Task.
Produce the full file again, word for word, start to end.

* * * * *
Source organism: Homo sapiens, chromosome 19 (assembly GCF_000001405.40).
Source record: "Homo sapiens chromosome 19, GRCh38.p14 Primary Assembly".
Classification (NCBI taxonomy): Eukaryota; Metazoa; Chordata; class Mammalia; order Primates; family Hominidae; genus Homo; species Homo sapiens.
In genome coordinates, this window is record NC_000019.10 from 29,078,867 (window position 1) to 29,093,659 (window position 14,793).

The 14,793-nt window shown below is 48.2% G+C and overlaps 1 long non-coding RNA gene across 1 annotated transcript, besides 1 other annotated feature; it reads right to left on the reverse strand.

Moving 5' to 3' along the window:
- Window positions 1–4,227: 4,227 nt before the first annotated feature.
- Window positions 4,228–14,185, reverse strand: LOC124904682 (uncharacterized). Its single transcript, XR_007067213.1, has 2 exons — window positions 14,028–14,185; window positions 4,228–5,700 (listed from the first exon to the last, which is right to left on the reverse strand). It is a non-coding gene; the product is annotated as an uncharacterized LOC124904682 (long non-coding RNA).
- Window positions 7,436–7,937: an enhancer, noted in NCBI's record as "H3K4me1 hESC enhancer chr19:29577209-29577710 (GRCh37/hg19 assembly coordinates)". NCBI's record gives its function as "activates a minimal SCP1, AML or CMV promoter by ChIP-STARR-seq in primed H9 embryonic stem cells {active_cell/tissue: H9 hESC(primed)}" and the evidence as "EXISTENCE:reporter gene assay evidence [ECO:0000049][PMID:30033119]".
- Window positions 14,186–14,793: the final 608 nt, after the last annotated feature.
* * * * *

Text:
Source organism: Homo sapiens, chromosome 19 (assembly GCF_000001405.40).
Source record: "Homo sapiens chromosome 19, GRCh38.p14 Primary Assembly".
Classification (NCBI taxonomy): Eukaryota; Metazoa; Chordata; class Mammalia; order Primates; family Hominidae; genus Homo; species Homo sapiens.
In genome coordinates, this window is record NC_000019.10 from 29,078,867 (window position 1) to 29,093,659 (window position 14,793).

The 14,793-nt window shown below is 48.2% G+C and overlaps 1 long non-coding RNA gene across 1 annotated transcript, besides 1 other annotated feature; it reads right to left on the reverse strand.

Moving 5' to 3' along the window:
- Window positions 1–4,227: 4,227 nt before the first annotated feature.
- Window positions 4,228–14,185, reverse strand: LOC124904682 (uncharacterized). Its single transcript, XR_007067213.1, has 2 exons — window positions 14,028–14,185; window positions 4,228–5,700 (listed from the first exon to the last, which is right to left on the reverse strand). It is a non-coding gene; the product is annotated as an uncharacterized LOC124904682 (long non-coding RNA).
- Window positions 7,436–7,937: an enhancer, noted in NCBI's record as "H3K4me1 hESC enhancer chr19:29577209-29577710 (GRCh37/hg19 assembly coordinates)". NCBI's record gives its function as "activates a minimal SCP1, AML or CMV promoter by ChIP-STARR-seq in primed H9 embryonic stem cells {active_cell/tissue: H9 hESC(primed)}" and the evidence as "EXISTENCE:reporter gene assay evidence [ECO:0000049][PMID:30033119]".
- Window positions 14,186–14,793: the final 608 nt, after the last annotated feature.